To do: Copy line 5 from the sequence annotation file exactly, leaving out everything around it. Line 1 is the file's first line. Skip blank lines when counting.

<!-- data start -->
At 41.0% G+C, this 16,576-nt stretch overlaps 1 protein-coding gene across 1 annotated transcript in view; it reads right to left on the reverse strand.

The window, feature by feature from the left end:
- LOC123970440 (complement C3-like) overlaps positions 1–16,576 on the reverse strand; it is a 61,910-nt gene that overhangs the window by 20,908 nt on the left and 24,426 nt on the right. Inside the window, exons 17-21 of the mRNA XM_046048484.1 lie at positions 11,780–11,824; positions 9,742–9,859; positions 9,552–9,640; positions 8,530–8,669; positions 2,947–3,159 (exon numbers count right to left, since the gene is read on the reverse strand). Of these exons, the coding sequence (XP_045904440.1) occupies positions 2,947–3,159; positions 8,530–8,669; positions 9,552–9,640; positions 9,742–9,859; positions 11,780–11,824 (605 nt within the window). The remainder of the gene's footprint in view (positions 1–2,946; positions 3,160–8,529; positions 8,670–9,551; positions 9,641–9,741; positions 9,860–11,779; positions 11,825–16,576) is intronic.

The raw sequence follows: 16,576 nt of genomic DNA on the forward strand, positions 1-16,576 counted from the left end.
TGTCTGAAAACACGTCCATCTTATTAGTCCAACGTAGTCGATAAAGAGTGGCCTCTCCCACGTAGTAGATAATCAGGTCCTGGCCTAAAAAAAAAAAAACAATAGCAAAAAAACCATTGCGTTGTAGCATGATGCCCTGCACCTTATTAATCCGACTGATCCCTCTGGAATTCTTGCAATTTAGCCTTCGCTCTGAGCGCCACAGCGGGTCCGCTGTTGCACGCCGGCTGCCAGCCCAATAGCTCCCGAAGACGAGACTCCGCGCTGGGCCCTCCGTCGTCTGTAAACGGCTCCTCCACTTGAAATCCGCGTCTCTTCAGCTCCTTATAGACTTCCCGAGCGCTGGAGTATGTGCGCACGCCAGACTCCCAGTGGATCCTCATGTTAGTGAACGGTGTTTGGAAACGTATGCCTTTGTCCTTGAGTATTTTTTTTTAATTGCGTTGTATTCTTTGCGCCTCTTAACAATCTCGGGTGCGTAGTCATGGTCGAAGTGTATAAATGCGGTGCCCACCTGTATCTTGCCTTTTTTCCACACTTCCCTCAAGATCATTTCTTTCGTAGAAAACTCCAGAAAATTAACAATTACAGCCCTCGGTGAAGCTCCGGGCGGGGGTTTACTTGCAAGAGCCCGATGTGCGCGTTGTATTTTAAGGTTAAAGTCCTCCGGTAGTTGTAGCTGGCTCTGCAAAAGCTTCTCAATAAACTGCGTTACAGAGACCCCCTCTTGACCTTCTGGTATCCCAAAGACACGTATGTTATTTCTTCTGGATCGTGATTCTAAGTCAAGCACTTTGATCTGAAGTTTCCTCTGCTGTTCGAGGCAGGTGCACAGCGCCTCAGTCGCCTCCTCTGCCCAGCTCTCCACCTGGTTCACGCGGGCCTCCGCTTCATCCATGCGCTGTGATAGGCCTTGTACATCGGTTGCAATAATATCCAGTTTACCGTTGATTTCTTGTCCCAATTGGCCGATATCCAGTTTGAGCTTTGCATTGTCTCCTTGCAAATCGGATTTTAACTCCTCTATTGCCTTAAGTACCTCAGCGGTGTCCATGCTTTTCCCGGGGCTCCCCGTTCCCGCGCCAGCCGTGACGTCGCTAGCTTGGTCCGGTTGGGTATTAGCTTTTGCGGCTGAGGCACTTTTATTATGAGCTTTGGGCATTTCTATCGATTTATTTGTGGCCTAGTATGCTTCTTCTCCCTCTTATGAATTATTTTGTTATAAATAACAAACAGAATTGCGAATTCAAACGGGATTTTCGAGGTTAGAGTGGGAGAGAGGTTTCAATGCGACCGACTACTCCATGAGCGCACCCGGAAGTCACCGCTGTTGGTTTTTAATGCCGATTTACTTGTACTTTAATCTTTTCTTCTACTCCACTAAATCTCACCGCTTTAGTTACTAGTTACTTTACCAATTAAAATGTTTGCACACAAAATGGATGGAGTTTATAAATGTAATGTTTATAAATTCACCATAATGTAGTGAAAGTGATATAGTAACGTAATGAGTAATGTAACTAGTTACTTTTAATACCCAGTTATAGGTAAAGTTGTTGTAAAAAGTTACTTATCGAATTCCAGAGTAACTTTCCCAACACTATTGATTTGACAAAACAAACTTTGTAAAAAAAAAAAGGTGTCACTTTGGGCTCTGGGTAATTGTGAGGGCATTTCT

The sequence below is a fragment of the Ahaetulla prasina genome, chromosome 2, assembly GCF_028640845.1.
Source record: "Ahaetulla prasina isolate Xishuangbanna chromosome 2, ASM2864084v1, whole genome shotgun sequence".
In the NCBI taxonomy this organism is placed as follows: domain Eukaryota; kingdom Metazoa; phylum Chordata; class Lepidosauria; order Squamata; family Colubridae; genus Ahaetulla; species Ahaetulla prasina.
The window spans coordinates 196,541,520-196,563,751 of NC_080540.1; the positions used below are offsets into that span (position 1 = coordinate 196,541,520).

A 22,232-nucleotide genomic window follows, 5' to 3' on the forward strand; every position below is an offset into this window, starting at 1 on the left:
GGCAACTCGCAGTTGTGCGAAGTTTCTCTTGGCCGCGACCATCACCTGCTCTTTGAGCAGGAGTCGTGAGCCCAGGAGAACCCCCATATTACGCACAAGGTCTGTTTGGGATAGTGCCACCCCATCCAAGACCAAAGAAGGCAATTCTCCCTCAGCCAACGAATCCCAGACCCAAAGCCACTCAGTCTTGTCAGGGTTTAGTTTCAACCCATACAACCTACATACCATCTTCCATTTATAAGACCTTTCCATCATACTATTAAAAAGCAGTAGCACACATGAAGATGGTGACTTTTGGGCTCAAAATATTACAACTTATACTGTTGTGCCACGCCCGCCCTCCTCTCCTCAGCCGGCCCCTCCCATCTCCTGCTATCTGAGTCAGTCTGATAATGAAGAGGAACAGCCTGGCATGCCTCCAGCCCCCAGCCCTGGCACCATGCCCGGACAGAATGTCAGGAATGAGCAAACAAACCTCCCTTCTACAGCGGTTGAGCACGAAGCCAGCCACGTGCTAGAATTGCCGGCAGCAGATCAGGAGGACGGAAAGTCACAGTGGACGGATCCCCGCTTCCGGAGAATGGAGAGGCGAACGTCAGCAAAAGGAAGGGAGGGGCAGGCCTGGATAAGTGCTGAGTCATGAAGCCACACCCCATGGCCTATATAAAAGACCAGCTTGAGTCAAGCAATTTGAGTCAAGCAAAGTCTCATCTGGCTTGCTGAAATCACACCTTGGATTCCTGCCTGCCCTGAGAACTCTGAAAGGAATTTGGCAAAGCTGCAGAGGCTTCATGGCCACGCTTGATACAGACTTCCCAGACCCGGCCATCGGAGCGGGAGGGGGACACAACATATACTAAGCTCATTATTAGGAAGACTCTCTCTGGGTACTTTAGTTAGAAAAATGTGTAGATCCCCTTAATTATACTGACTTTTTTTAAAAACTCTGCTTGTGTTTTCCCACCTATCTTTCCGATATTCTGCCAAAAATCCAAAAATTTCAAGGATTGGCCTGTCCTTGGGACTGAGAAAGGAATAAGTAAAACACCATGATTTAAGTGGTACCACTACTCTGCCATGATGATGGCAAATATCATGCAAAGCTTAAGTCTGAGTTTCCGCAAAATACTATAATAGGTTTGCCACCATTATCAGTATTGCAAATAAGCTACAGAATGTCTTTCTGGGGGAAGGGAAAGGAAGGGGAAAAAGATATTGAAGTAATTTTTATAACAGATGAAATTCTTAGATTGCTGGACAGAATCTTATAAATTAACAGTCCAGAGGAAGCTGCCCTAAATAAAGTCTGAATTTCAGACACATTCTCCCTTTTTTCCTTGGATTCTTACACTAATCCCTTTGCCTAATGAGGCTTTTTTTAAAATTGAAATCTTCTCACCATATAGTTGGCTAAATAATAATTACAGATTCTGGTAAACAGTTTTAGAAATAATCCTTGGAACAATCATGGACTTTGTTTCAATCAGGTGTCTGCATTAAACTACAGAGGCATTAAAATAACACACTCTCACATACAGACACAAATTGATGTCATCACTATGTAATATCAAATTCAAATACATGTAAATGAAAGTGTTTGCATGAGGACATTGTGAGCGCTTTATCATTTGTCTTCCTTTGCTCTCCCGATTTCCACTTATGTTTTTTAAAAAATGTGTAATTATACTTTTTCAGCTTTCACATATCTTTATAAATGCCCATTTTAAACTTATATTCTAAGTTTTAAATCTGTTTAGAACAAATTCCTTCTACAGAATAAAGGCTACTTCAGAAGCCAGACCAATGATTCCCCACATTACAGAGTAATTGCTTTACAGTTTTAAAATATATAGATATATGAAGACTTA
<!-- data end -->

TGTCTGAAAACACGTCCATCTTATTAGTCCAACGTAGTCGATAAAGAGTGGCCTCTCCCACGTAGTAGATAATCAGGTCCTGGCCTAAAAAAAAAAAAACAATAGCAAAAAAACCATTGCGTTGTAGCATGATGCCCTGCACCTTATTAATCCGACTGATCCCTCTGGAATTCTTGCAATTTAGCCTTCGCTCTGAGCGCCACAGCGGGTCCGCTGTTGCACGCCGGCTGCCAGCCCAATAGCTCCCGAAGACGAGACTCCGCGCTGGGCCCTCCGTCGTCTGTAAACGGCTCCTCCACTTGAAATCCGCGTCTCTTCAGCTCCTTATAGACTTCCCGAGCGCTGGAGTATGTGCGCACGCCAGACTCCCAGTGGATCCTCATGTTAGTGAACGGTGTTTGGAAACGTATGCCTTTGTCCTTGAGTATTTTTTTTTAATTGCGTTGTATTCTTTGCGCCTCTTAACAATCTCGGGTGCGTAGTCATGGTCGAAGTGTATAAATGCGGTGCCCACCTGTATCTTGCCTTTTTTCCACACTTCCCTCAAGATCATTTCTTTCGTAGAAAACTCCAGAAAATTAACAATTACAGCCCTCGGTGAAGCTCCGGGCGGGGGTTTACTTGCAAGAGCCCGATGTGCGCGTTGTATTTTAAGGTTAAAGTCCTCCGGTAGTTGTAGCTGGCTCTGCAAAAGCTTCTCAATAAACTGCGTTACAGAGACCCCCTCTTGACCTTCTGGTATCCCAAAGACACGTATGTTATTTCTTCTGGATCGTGATTCTAAGTCAAGCACTTTGATCTGAAGTTTCCTCTGCTGTTCGAGGCAGGTGCACAGCGCCTCAGTCGCCTCCTCTGCCCAGCTCTCCACCTGGTTCACGCGGGCCTCCGCTTCATCCATGCGCTGTGATAGGCCTTGTACATCGGTTGCAATAATATCCAGTTTACCGTTGATTTCTTGTCCCAATTGGCCGATATCCAGTTTGAGCTTTGCATTGTCTCCTTGCAAATCGGATTTTAACTCCTCTATTGCCTTAAGTACCTCAGCGGTGTCCATGCTTTTCCCGGGGCTCCCCGTTCCCGCGCCAGCCGTGACGTCGCTAGCTTGGTCCGGTTGGGTATTAGCTTTTGCGGCTGAGGCACTTTTATTATGAGCTTTGGGCATTTCTATCGATTTATTTGTGGCCTAGTATGCTTCTTCTCCCTCTTATGAATTATTTTGTTATAAATAACAAACAGAATTGCGAATTCAAACGGGATTTTCGAGGTTAGAGTGGGAGAGAGGTTTCAATGCGACCGACTACTCCATGAGCGCACCCGGAAGTCACCGCTGTTGGTTTTTAATGCCGATTTACTTGTACTTTAATCTTTTCTTCTACTCCACTAAATCTCACCGCTTTAGTTACTAGTTACTTTACCAATTAAAATGTTTGCACACAAAATGGATGGAGTTTATAAATGTAATGTTTATAAATTCACCATAATGTAGTGAAAGTGATATAGTAACGTAATGAGTAATGTAACTAGTTACTTTTAATACCCAGTTATAGGTAAAGTTGTTGTAAAAAGTTACTTATCGAATTCCAGAGTAACTTTCCCAACACTATTGATTTGACAAAACAAACTTTGTAAAAAAAAAAAGGTGTCACTTTGGGCTCTGGGTAATTGTGAGGGCATTTCT